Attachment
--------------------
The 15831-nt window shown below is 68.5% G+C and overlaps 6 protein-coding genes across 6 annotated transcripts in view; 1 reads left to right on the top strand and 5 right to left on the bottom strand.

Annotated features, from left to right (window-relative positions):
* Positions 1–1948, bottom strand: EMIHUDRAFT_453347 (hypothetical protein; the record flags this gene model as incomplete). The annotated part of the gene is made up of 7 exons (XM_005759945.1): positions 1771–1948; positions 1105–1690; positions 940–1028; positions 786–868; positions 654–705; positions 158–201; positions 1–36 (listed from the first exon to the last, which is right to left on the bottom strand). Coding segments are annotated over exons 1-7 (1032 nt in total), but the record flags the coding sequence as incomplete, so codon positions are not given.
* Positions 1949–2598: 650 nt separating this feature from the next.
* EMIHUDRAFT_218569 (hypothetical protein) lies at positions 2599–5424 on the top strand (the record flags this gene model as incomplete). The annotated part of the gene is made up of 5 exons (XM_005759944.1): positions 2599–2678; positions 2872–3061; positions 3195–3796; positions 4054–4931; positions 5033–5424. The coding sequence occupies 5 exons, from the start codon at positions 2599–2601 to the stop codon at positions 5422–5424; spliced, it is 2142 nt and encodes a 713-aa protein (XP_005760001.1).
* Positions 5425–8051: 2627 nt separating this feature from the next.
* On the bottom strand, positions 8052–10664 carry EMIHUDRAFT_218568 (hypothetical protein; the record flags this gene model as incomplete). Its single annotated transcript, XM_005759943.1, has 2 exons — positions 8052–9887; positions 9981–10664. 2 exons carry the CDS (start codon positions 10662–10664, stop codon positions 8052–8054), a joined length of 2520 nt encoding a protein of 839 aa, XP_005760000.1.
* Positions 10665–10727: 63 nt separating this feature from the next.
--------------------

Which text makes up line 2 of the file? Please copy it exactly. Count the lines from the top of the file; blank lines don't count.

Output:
Annotated features, from left to right (window-relative positions):